To try and get at the same issue but looking though a different lens, I cross referenced the Zillow rental data by zip code with 2008-12 American Community Survey data on median household income (Spreadsheet: Zip Code Rents). While we know home prices and rents are rising quickly, we also know they’re not rising uniformly across areas. Different cities are seeing larger or smaller increases and neighborhoods within cities are not seeing the same increases, due to various aspects like perceived livability, trendiness, available supply and the like. Putting this all together, we see that rents are actually rising fastest in wealthier zip codes and slowest in lower income zip codes.


While this look at rising rents is a bit more granular and detailed, unfortunately it still does not fully address the underlying question of how rising home prices and rents are directly impacting individuals across the income spectrum as each zip code has both higher and lower income individuals in it.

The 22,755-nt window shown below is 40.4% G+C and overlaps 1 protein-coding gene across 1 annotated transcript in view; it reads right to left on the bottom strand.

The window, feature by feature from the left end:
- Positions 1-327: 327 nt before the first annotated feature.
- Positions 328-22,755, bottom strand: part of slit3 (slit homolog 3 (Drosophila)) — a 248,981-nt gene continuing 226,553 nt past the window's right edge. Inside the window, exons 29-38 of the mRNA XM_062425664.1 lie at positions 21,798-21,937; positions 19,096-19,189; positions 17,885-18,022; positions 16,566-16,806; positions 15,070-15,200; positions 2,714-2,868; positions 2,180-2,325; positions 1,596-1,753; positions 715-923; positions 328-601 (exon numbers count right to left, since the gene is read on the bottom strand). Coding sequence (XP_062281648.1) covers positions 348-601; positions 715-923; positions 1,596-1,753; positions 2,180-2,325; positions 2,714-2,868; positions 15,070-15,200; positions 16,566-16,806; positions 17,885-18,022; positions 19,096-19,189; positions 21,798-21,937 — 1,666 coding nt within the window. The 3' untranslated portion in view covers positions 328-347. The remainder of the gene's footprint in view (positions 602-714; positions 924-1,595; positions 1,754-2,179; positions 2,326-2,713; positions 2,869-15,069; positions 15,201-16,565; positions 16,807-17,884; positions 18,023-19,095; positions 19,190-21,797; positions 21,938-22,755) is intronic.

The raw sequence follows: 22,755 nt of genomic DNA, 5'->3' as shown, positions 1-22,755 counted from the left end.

Bringing it full circle back to Oregon, rents in Portland are rising faster than in Albany and within Portland rents for zip codes in and around downtown are rising faster than, say, east Portland. Adding in spatial analysis and maps may bring another level of understanding to the issue and the impact of rising prices. Our office’s housing affordability measure is hovering just in the threshold range of affordability, but drilling down to the zip code level reveals certain areas are more expensive relative to the median household’s ability to pay than others (more on this later). It’s a complicated issue with different neighborhoods within a city seeing different impacts, but one worth tracking and our office will address some of these topics with our future work on housing at the local level.

Posted by: Josh Lehner | April 4, 2014

Getting There. Financial Crises Edition.

Friend of the blog, Bill from the indispensable Calculated Risk, asked for an update on the financial crises comparison graph now that the U.S. has nearly regained all of the Great Recession’s lost jobs. The private sector is back but the public sector is still down considerably. Expectations are that the U.S. will be back to pre-recession levels in the next 2-3 months (although this leaves to the side the fact that the population has grown).